7 Types of Therapy That Can Help Depression

7 Types of Therapy That Can Help Depression

Finding a therapist
Depressed? Anxious? The good news is that talk therapy can really help, sometimes as much as medication. But if the only thing you know about therapy you learned from watching The Sopranos, finding the right therapist can feel overwhelming.

“There are probably more than 400 types of psychotherapy,” says Jeffrey Magnavita, PhD, a licensed psychologist and affiliate professor of clinical psychology at the University of Hartford.

The good news is that therapies fall into one (or more) “schools,” each with its own theories and techniques. Find out your options and choose the therapy that will work best for you.

Psychoanalysis
This is the mother of all talk therapies. Sigmund Freud developed psychoanalysis, which probes the patient’s psyche and brings unconscious impulses and behavior patterns to the surface, more than a century ago.

The treatment centers on the dynamic between patient and analyst, and it can be rigorous—you may attend several sessions a week for years, if not decades.

The power of psychoanalysis is that it “creates a laboratory,” says Prudence Gourguechon, MD, the president of the American Psychoanalytic Association. “If you have a person who can't make decisions, for example, [the patient] actually starts demonstrating the same behavior right there in front of you.”

Psychodynamic therapy
You might call psychodynamic therapy psychoanalysis lite. Patients rarely lie on The Couch, sessions are less frequent (usually only once a week), and the treatment is briefer (sometimes a year or less).

You may not dig as deep as in psychoanalysis, but treatment still focuses on the unconscious, personal development, and the relationship between therapist and patient.

“The psychodynamic therapies are all modifications of [psychoanalysis],” says Dr. Gourguechon. “They hold to the same basic premises, but the techniques are different and the goals are more limited.”

Cognitive therapy
Negative thought patterns can cause—or contribute—to depression and anxiety, and cognitive therapy aims to turn that thinking around.

During treatment, you'll learn how to recognize harmful or irrational thoughts and replace them with more constructive ones.

Unlike psychoanalysis, cognitive therapy is geared toward solving immediate problems. It is brief (typically 16 weeks or less) and highly structured, with a specific lesson plan for each session. It also involves “homework”: The therapist may ask you to track your moods or practice new ways of thinking, for example.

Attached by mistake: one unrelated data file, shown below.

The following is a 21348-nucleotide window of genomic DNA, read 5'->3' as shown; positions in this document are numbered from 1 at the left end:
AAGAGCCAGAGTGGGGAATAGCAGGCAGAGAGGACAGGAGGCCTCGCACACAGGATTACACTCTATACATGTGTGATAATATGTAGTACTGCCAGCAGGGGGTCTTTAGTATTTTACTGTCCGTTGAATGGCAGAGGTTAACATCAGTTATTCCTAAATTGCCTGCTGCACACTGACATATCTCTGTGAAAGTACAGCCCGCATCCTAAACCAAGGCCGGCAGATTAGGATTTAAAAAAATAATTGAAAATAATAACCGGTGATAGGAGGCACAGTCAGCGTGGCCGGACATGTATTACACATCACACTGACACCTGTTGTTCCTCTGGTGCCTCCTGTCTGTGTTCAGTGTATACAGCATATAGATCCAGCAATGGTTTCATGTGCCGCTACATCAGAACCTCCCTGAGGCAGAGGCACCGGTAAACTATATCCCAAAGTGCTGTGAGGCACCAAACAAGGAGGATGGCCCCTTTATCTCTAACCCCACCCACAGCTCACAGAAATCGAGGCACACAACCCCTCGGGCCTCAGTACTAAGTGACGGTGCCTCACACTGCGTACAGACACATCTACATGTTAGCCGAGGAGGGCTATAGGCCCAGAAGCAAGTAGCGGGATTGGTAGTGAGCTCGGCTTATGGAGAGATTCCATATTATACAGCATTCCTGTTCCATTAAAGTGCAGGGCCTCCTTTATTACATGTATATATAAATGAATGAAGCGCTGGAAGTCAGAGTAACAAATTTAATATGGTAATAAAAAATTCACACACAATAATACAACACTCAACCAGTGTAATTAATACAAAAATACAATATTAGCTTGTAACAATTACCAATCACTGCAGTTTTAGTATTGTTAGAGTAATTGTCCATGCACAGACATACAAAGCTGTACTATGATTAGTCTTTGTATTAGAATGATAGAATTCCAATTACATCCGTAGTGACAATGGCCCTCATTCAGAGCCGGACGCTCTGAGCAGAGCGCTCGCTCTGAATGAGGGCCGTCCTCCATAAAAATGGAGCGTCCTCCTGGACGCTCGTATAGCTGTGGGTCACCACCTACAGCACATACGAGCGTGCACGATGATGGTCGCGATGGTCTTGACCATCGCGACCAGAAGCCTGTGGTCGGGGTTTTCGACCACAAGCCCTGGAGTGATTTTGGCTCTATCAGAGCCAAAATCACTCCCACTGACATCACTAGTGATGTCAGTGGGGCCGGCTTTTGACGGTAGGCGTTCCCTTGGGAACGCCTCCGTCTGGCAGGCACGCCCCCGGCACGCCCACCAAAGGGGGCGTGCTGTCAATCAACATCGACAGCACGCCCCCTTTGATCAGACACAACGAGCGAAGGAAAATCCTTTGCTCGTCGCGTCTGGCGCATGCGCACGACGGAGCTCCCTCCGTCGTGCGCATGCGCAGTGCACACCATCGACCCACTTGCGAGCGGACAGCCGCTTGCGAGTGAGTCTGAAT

Behavior therapy
As cognitive therapy targets negative thoughts, behavior therapy can help you overcome problems by changing your behavior.

For example, one common technique to treat anxiety disorders and phobias is "desensitization," in which a patient is gradually exposed to (or asked to imagine) anxiety-inducing situations as a way to become more comfortable with them.

Behavior therapy is often paired with cognitive therapy in cognitive-behavioral therapy (CBT), an umbrella term that refers to many methods that incorporate both techniques.

Interpersonal therapy
Are interpersonal conflicts and a lack of social support causing your depression? If so, interpersonal therapy (IPT) might be right for you.

In IPT—which is brief and focused, like CBT—patients closely examine their relationships with family, friends, coworkers, and other key people, with the goal of resolving interpersonal conflict, improving communication, and building a more solid support network.

As part of the treatment, you may be asked to create an “inventory” of important relationships and role-play with the therapist.

Experiential therapy
In this type of treatment, you'll learn to distinguish healthy emotional responses from those that are misguided or harmful.

But unlike some types of therapy in which the patient-therapist relationship is strictly neutral, experiential therapy is characterized by the supportive, empathetic relationship that the therapist cultivates with the patient.

“If the person who’s being treated feels understood and feels a warmth from the therapist, these factors in and of themselves seem to be a large part of what makes people get better,” says Magnavita.

Online therapy
Don't rule it out. Like just about everything else, you can now get therapy on the Web, in real time. You can use instant messaging (IM) or set up one-to-one video services such as Skype, to interact with your therapist much as you would in person.

This may be particularly helpful if you lack transportation, live in a rural area, or are otherwise unable (or unwilling) to visit a therapist’s office.

What little research has been conducted on Internet-based therapy appears promising. In a 2009 study published in the Lancet, 38% of patients who received up to 10 sessions of CBT via IM recovered from their depression.

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